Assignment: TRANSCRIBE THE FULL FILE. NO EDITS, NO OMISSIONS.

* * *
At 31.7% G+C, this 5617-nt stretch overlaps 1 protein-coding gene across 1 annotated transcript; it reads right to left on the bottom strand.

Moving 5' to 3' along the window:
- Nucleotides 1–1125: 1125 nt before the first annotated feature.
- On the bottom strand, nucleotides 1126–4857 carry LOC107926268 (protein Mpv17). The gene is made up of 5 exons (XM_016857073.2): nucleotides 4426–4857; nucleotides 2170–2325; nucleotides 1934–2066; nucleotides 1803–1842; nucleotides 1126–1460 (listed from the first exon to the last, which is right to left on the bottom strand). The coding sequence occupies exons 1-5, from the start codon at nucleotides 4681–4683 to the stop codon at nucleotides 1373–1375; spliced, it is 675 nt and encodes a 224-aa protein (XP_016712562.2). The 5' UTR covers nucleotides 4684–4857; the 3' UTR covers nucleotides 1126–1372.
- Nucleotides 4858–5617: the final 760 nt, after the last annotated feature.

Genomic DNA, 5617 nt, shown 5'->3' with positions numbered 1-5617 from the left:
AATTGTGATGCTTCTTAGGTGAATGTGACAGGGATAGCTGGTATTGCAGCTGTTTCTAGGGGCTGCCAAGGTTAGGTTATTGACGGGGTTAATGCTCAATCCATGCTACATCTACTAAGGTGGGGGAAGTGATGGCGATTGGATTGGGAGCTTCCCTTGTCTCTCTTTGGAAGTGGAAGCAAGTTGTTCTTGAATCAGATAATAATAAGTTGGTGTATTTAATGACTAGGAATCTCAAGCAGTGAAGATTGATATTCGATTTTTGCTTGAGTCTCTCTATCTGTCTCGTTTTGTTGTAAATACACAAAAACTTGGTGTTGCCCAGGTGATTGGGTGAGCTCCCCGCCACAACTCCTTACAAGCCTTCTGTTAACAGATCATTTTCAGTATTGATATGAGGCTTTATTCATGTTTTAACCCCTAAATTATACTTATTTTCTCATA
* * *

At 31.7% G+C, this 5617-nt stretch overlaps 1 protein-coding gene across 1 annotated transcript; it reads right to left on the bottom strand.

Moving 5' to 3' along the window:
- Nucleotides 1–1125: 1125 nt before the first annotated feature.
- On the bottom strand, nucleotides 1126–4857 carry LOC107926268 (protein Mpv17). The gene is made up of 5 exons (XM_016857073.2): nucleotides 4426–4857; nucleotides 2170–2325; nucleotides 1934–2066; nucleotides 1803–1842; nucleotides 1126–1460 (listed from the first exon to the last, which is right to left on the bottom strand). The coding sequence occupies exons 1-5, from the start codon at nucleotides 4681–4683 to the stop codon at nucleotides 1373–1375; spliced, it is 675 nt and encodes a 224-aa protein (XP_016712562.2). The 5' UTR covers nucleotides 4684–4857; the 3' UTR covers nucleotides 1126–1372.
- Nucleotides 4858–5617: the final 760 nt, after the last annotated feature.

Genomic DNA, 5617 nt, shown 5'->3' with positions numbered 1-5617 from the left:
AATTGTGATGCTTCTTAGGTGAATGTGACAGGGATAGCTGGTATTGCAGCTGTTTCTAGGGGCTGCCAAGGTTAGGTTATTGACGGGGTTAATGCTCAATCCATGCTACATCTACTAAGGTGGGGGAAGTGATGGCGATTGGATTGGGAGCTTCCCTTGTCTCTCTTTGGAAGTGGAAGCAAGTTGTTCTTGAATCAGATAATAATAAGTTGGTGTATTTAATGACTAGGAATCTCAAGCAGTGAAGATTGATATTCGATTTTTGCTTGAGTCTCTCTATCTGTCTCGTTTTGTTGTAAATACACAAAAACTTGGTGTTGCCCAGGTGATTGGGTGAGCTCCCCGCCACAACTCCTTACAAGCCTTCTGTTAACAGATCATTTTCAGTATTGATATGAGGCTTTATTCATGTTTTAACCCCTAAATTATACTTATTTTCTCATA